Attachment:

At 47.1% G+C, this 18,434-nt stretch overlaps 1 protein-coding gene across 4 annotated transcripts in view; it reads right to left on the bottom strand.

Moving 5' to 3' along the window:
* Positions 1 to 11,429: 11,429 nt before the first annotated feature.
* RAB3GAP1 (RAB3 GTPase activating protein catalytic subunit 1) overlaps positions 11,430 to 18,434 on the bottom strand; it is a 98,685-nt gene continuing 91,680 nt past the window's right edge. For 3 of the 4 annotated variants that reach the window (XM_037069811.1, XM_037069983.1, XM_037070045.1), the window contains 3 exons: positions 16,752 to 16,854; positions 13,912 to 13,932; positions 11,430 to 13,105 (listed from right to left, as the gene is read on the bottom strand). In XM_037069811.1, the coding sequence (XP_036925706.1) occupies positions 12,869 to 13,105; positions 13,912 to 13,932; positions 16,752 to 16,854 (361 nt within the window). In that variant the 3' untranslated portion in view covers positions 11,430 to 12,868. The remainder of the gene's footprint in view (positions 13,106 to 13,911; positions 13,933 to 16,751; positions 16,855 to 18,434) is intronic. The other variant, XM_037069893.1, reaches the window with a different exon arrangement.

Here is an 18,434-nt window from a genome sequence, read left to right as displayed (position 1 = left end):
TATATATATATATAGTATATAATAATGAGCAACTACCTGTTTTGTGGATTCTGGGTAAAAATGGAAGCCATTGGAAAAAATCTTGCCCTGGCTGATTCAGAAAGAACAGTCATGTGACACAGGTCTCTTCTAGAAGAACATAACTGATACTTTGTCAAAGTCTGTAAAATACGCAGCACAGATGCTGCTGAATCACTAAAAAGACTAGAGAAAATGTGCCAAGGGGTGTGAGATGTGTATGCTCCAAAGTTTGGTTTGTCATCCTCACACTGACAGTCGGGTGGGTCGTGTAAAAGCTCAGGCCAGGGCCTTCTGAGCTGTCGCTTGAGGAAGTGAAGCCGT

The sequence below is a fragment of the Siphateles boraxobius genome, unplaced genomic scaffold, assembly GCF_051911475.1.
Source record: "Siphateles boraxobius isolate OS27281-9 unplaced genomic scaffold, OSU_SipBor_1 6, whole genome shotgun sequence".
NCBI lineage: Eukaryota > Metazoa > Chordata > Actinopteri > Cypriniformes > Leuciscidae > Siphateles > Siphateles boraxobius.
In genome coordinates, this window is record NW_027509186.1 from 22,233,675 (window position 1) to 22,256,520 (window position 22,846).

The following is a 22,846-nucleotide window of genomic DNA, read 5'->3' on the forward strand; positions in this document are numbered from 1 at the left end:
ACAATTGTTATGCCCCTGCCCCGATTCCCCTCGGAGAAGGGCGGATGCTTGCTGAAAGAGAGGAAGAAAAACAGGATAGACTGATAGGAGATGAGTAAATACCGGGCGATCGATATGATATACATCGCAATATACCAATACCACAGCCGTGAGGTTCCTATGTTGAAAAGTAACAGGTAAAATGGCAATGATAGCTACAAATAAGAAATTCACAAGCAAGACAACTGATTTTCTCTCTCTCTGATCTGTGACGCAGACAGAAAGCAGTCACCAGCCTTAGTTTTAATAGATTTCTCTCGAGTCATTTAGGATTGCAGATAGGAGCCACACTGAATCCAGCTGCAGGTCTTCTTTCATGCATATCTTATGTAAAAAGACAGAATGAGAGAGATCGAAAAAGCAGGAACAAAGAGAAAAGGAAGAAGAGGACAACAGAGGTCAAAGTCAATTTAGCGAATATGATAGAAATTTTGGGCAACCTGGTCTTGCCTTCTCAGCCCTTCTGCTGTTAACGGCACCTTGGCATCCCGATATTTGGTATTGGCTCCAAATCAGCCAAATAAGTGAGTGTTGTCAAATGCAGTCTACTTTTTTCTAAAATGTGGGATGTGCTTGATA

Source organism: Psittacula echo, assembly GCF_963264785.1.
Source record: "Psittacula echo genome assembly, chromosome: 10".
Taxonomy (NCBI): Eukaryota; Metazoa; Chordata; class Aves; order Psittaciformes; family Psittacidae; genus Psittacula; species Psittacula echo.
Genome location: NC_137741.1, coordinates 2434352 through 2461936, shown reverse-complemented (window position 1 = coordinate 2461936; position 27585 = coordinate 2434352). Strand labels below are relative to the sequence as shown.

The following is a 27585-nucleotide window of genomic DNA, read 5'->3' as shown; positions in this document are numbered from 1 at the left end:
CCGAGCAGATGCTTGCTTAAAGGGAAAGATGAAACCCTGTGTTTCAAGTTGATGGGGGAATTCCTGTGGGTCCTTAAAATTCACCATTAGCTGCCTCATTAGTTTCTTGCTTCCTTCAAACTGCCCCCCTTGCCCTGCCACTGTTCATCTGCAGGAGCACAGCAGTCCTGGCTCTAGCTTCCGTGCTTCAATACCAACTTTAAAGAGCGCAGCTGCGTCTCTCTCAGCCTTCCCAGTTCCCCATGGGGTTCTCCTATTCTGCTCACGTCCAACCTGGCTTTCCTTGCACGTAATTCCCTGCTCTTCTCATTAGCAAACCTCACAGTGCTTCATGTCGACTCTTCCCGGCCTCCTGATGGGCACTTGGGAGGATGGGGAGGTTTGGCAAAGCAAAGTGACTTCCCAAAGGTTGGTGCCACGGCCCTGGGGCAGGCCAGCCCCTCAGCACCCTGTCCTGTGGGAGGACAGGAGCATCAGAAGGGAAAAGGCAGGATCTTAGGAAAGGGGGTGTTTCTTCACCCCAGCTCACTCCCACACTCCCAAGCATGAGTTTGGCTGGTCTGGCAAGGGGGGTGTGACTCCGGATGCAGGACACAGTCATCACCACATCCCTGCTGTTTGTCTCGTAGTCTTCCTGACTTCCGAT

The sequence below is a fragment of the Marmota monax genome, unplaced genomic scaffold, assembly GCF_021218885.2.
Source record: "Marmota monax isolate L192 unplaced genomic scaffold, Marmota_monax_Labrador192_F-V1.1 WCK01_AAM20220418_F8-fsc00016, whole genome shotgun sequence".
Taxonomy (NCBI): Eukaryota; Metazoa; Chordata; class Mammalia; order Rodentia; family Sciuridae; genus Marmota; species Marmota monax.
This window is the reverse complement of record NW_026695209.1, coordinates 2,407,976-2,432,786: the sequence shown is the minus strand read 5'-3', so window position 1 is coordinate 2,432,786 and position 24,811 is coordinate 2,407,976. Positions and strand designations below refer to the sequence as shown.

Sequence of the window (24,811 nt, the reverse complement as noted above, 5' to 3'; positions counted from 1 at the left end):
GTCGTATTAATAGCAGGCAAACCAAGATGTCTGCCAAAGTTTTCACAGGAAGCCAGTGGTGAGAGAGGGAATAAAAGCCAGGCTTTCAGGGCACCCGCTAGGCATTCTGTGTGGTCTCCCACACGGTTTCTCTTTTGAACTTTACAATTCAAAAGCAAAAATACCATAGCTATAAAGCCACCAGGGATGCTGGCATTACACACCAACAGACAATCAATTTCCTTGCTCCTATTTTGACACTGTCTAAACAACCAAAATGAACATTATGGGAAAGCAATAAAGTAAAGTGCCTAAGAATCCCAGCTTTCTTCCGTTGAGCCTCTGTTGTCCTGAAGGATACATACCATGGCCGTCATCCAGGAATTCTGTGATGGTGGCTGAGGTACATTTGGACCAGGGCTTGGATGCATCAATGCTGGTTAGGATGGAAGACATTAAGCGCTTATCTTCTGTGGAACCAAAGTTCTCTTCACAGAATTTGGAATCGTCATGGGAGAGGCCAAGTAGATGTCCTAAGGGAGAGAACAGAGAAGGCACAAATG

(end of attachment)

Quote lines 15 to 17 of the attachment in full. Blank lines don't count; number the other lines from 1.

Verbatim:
Taxonomy (NCBI): Eukaryota; Metazoa; Chordata; class Aves; order Psittaciformes; family Psittacidae; genus Psittacula; species Psittacula echo.
Genome location: NC_137741.1, coordinates 2434352 through 2461936, shown reverse-complemented (window position 1 = coordinate 2461936; position 27585 = coordinate 2434352). Strand labels below are relative to the sequence as shown.

The following is a 27585-nucleotide window of genomic DNA, read 5'->3' as shown; positions in this document are numbered from 1 at the left end: